This is the only time in the Gospels that Jesus rides anything.  He walked everywhere else.  The distance between Bethany and Jerusalem is just two miles.  The COLT is not needed for practical reasons, but was chosen to send a biblical message to the faithful pilgrims on the road; “Your Messiah has come!  God’s Promised One is here!”

You will also remember it because on that day your hopes and dreams were fulfilled.  At this time in history, the Jewish people had been under the heel of Rome for nearly 100 years.  They were understandably anxious to throw the Romans out of their land. During those years, men would claim to be the Messiah and amass a group of followers.  The inevitable result was a rebellion against Rome ending in bloodshed and even worse offenses imposed on the people as a means of punishment and discouraging further rebellion.

To these horrible violations you added with the typical and more personal abuses of authority you’ve experienced at the hands of Romans.

With the city crammed with pilgrims during the Passover, it was a yearly crucible for rebellion, and the Jewish leaders worried terribly about a repeat of past events.  You can see how easily a big public demonstration like this would provoke a deadly reaction in a way that Jesus’ teaching or miracles ever did.

One last fact to support this interpretation: when Jesus finally got into the city, what did He do?  Not much.  Verse eleven tells us He went directly to the temple, but just looked around a bit, then left!

That was surely unexpected and probably felt a little anticlimactic.  And it begs the question, why go to all of that trouble just walk in, look around, and walk back out again?

I believe the best explanation for Jesus’ action is because the parade accomplished Jesus’ purpose and there was nothing more to do.  He’d already made His point and there was no reason to linger.

Dr. William Craig Lane is a well-known apologist for the Christian faith.  I used his article on Mark 11 as a basis for my remarks and will quote a small part of it to conclude. (Go to https://www.reasonablefaith.org/writings/popular-writings/jesus-of-nazareth/the-triumphal-entry/ to see for yourself.)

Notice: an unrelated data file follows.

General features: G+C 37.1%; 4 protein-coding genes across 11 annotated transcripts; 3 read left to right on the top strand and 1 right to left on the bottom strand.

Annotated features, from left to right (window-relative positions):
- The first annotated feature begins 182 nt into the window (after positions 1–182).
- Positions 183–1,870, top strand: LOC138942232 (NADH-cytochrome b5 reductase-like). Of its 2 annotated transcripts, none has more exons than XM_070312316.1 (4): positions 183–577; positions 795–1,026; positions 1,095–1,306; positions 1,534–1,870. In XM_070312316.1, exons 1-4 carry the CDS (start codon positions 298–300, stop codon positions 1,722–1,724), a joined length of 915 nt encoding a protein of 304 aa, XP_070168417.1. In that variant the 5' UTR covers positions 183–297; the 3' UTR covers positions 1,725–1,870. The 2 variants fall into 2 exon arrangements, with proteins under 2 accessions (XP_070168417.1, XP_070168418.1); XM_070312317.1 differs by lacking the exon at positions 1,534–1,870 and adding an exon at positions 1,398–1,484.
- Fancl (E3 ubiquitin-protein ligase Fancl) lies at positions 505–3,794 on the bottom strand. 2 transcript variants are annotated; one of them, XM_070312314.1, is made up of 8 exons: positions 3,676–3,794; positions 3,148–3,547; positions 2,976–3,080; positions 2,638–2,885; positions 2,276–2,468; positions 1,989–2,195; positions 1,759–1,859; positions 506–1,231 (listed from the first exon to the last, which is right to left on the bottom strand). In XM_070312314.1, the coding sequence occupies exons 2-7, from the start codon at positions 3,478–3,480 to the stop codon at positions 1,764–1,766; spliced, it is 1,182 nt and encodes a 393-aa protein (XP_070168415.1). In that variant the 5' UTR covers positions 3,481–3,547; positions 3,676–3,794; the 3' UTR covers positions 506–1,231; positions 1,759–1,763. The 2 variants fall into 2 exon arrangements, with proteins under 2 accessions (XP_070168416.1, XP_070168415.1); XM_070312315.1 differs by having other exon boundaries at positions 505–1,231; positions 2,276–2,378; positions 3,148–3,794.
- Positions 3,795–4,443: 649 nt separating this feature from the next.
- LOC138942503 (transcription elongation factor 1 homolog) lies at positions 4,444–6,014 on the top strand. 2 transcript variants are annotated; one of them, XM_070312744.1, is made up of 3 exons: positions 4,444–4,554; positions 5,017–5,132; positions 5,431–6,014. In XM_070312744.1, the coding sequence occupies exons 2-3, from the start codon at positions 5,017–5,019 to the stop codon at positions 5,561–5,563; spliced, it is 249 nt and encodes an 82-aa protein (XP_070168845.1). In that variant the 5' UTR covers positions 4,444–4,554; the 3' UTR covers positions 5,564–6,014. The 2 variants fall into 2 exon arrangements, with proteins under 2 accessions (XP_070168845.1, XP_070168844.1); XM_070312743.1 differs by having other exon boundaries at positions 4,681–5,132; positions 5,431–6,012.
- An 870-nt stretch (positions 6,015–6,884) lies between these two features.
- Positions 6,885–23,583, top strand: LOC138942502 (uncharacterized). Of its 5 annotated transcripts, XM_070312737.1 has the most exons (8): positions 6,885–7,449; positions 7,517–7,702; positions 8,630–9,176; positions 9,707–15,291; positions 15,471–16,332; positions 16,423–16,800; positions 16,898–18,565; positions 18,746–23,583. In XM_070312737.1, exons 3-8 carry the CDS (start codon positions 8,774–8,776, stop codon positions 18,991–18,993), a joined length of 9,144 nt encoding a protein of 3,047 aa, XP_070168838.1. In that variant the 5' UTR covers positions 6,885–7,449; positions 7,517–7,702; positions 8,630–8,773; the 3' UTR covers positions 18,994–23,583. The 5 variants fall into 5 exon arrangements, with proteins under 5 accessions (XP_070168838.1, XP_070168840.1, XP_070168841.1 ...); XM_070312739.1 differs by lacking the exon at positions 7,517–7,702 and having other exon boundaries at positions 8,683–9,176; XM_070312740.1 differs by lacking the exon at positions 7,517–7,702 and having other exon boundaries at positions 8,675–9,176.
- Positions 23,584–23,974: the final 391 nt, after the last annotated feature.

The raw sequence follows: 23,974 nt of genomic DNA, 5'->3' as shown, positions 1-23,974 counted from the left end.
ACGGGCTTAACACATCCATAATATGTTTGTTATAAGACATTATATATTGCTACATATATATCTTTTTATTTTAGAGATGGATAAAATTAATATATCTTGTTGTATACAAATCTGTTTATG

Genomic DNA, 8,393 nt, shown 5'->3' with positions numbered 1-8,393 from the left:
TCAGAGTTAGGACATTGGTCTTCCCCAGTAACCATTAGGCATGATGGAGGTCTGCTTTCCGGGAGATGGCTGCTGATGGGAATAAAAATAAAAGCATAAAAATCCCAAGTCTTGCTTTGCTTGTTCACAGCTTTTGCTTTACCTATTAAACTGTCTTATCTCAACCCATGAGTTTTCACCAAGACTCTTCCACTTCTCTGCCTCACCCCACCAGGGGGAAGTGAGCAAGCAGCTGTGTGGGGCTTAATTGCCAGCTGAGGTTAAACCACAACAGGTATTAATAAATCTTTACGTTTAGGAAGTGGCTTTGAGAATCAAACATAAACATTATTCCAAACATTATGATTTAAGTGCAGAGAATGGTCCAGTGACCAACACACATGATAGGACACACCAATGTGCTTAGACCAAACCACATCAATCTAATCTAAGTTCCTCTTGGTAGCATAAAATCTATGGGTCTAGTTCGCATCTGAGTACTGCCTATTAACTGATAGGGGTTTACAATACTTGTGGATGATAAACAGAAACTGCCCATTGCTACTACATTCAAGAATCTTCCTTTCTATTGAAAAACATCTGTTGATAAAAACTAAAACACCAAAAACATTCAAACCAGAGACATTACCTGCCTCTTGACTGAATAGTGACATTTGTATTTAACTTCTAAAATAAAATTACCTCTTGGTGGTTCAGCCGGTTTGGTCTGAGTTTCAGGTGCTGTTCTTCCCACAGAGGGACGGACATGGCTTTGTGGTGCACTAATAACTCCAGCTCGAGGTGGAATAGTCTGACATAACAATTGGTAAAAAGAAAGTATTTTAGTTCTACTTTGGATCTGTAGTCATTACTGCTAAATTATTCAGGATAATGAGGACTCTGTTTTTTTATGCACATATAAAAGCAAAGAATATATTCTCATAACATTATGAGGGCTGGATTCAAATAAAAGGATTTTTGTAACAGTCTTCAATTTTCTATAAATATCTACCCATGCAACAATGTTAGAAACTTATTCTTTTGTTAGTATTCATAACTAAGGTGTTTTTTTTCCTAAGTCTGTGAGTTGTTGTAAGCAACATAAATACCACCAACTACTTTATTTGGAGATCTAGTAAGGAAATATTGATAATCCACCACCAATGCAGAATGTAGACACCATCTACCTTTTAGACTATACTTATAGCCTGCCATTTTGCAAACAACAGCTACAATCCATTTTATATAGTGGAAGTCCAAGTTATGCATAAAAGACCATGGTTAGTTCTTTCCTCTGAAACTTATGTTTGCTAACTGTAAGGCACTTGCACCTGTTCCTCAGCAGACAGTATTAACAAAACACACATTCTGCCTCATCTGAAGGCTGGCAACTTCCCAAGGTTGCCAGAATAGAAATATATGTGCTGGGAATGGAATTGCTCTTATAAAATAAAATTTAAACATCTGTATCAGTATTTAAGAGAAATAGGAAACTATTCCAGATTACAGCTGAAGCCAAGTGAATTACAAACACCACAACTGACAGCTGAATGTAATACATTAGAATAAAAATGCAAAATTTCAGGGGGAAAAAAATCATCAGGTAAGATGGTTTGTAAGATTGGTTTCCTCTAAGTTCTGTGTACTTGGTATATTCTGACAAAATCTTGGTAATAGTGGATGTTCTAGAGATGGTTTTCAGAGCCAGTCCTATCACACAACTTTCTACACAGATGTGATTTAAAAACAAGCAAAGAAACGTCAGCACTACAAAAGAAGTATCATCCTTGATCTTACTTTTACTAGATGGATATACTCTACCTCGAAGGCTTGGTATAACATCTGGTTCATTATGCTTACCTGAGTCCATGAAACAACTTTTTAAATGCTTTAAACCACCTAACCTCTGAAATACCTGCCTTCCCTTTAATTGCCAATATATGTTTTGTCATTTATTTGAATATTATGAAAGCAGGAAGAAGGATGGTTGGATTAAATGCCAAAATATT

“What lessons can we learn from the story of Jesus’ triumphal entry? Let me mention two. First, we see the Lordship of Jesus. The crucifixion of Jesus was not an accident that befell him unawares while visiting Jerusalem. Rather, Jesus understood and embraced his calling to undergo so excruciating a death. In fact he deliberately provoked the events that would lead to his execution. Throughout the process he displayed foreknowledge of the events of his passion and announced all these things in advance.

“The second lesson is related to the first: Jesus doesn’t always meet our expectations. The Jews expected a king who would be a great military leader who would establish God’s kingdom by force. But Jesus was radically different than they expected.”

At the beginning of this message I asked,

What if you were there to welcome Jesus?

I hope and pray your answer has come closer to the very message Jesus was trying to send: He came as King, but not the kind of King who meets worldly hopes or fulfills dreams we have written for ourselves.

I hope and pray you have decided to make Jesus YOUR King.  That you see in Him the fulfilling of all God’s promises on His terms and in ways that bless and challenge us in ways we didn’t anticipate or want, but have found to be exactly what we needed.

There is no better reaction you can have to the account of Jesus’ triumphal entry than to take your place among the crowds who welcomed Him.  No greater act of faith than to welcome Him as your own Lord and Savior.

Presentation of the King


The King has come!  What is YOUR decision?

John 6 is an interesting study because it records the rise and fall of Jesus’ popularity.  If you read it carefully you can see His popular acclaim rise and fall like a presidential approval rating!

The absolute height of Jesus’ popular appeal is found in John 6:14-15.  Not surprisingly, it came after Jesus fed 5000 people.  Give folks a filling free meal and they’re more likely to be your pal, right?

But here’s where it gets strange.

After the people saw the sign Jesus performed, they began to say, “Surely this is the prophet who is to come into the world.”  Jesus, knowing that they intended to come and make him king by force, withdrew again to a mountain by himself.

Jesus had supernatural knowledge of what was on the minds of the people around Him.  He knew that crowd of about 10,000 people were ready to drag Jesus along to Jerusalem, using FORCE to make Him their ruler.

This was not God’s plan, so Jesus disappeared and thereby thwarted this crowd that was becoming a mob.  Now here’s the ironic thing: Jesus once fled from the people to avoid being made a king, but now He creates a crowd who openly acknowledge Him as king.  Why this 180?